There are, unfortunately, only so many episodes of Gen V — or even The Boys, the superheroes-gone-wrong show that the new Prime Video series spun out of. Even if you pace yourself, it’s likely that you’re going to run out sooner rather than later… but don’t worry; it turns out that there are plenty of other shows featuring off-kilter stories about people with unusual powers with a twist for you to tune into.
Sure, not all of them are brought to you by Vought International, but don’t let your brand loyalty to the corporation that brought you The Seven blind you to the multiverse of possibilities out there. Here are five shows to watch once you’ve finished Gen V and The Boys.
The obvious post-Boys go-to is Preacher, which shares not just an irreverent sensibility with The Boys, but also a co-creator (Garth Ennis, who wrote the comic book source material for both shows) and executive producers Seth Rogen and Evan Goldberg. The targets of satire and scorn aren’t superheroes with this show, though, but instead the stories America tells about itself, and that good old organized religion. Think of something just as angry, although slightly more serious — slightly — than The Boys, and you’re in the right ballpark.
On the opposite end of the spectrum, there’s Doc Hammer and Jackson Public’s beloved animated assault on pop culture and nostalgia alike: a show that, in its seven seasons from 2004 through 2018, proved to be one of the most inventive, most hilarious, and most wonderfully arcane shows to make to to air.
Even better; what it does with the tropes of countless Saturday morning classics from Jonny Quest through G.I. Joe — with no small side quests taking on pop music and comic books along the way — is fueled by the same kind of anger that runs through The Boys, even if it’s used for somewhat sillier ends at points.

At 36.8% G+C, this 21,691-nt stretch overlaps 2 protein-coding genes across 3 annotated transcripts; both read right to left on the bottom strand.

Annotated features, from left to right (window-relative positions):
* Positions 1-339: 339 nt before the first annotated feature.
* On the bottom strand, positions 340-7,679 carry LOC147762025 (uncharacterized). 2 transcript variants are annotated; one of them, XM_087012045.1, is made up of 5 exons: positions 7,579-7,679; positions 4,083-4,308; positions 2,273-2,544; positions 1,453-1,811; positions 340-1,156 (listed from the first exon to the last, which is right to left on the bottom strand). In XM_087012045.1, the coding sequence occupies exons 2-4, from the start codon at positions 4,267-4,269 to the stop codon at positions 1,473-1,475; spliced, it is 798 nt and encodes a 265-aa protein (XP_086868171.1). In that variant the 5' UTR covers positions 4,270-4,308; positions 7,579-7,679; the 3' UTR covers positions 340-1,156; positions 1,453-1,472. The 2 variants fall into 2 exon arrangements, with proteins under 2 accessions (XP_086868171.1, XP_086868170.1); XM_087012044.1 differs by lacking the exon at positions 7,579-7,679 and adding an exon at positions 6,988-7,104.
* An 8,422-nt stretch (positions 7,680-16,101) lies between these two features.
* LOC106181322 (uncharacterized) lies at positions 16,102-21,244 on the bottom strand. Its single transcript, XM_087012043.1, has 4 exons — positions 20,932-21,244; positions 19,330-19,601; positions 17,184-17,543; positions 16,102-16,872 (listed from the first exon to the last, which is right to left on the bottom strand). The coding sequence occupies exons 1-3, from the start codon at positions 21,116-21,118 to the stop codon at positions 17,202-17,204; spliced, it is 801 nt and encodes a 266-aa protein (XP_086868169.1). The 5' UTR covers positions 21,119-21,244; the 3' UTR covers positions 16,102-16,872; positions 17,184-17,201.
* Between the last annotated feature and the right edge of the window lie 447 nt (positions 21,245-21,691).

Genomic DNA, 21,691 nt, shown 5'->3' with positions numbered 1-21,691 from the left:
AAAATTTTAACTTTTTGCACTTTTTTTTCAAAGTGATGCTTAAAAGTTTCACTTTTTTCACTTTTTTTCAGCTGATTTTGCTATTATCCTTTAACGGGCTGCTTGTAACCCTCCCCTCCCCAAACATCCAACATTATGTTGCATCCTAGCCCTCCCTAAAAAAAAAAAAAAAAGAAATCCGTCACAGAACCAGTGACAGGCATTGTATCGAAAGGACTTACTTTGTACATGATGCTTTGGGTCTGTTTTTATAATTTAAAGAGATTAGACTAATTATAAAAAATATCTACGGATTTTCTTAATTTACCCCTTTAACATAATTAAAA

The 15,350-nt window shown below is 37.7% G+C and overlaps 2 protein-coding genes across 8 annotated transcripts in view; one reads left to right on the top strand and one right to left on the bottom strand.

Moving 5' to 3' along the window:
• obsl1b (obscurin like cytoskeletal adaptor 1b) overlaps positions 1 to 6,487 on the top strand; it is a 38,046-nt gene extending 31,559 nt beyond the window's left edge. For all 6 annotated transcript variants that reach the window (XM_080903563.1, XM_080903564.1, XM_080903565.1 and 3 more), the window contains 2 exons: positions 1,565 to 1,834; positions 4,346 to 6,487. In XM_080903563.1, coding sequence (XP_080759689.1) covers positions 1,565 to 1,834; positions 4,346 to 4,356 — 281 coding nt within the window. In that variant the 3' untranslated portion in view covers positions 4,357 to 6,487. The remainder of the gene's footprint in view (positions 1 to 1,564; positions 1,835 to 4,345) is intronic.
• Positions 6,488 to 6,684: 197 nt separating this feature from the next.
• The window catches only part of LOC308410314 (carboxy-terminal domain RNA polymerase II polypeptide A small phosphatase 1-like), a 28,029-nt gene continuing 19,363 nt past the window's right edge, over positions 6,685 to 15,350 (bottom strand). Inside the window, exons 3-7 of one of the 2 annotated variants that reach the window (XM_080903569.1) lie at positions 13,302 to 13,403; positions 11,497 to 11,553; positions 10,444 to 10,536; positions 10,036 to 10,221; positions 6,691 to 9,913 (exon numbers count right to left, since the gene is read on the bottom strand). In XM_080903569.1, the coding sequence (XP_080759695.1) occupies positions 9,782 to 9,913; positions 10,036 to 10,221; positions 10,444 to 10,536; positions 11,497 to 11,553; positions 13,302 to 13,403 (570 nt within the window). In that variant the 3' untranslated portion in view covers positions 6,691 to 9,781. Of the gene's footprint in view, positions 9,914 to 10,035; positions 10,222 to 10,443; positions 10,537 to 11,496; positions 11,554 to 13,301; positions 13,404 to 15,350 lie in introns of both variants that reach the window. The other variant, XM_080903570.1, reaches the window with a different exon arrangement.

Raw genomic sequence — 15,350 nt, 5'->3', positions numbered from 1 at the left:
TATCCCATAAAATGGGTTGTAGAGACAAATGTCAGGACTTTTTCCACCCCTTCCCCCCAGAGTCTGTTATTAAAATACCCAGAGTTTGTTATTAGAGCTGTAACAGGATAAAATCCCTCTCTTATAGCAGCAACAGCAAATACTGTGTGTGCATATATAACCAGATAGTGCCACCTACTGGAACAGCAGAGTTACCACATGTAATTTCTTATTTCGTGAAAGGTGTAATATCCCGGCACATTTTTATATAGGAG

Hyper-violent and just as funny, James Gunn’s spin-off from The Suicide Squad was the breakout show of 2022, and in some ways the polar opposite of The Boys despite their shared traits: after all, Peacemaker turned out to be very sincere and loving underneath that initial cynicism, with the well-meaning-but-let’s-be-honest-very-dumb title character ending up saving the world by overcoming childhood trauma and learning to be a little bit more emotionally available. I mean, sure, there were guns and superpowers and guest-stars involved as well, but that kind of comes with the territory. (And makes it more fun to watch, too.)
The Boys likes to poke fun at the military industrial complex, but HBO’s Watchmen — a series that had no reason to be made but turned out to be shockingly good nevertheless — wasn’t looking to make people laugh. Instead, it was thoughtful, shocking, and ultimately beautiful: a show that took the title and concept of a complex superhero story from the original comic, but told its own story with its own focus and made it contemporary, enlightening, and utterly essential.
Years before Prime Video brought Homelander to the screen, British television had a show that brought a similarly anarchic spirit, but took it even further: a group of young offenders get caught in a storm that gives them all superpowers, and everything goes to hell from that point onwards. Keeping things small scale — there are few world-ending catastrophes on show throughout this series — and character-based, Misfits is a superhero show that plays like the X-Men with a particularly bad attitude in all the best ways. (It also is filled with all kinds of familiar faces, years before their more famous roles: prepare to see Game of Thrones’ Ian Rheon and The Umbrella Academy’s Robert Sheehan, amongst many others!)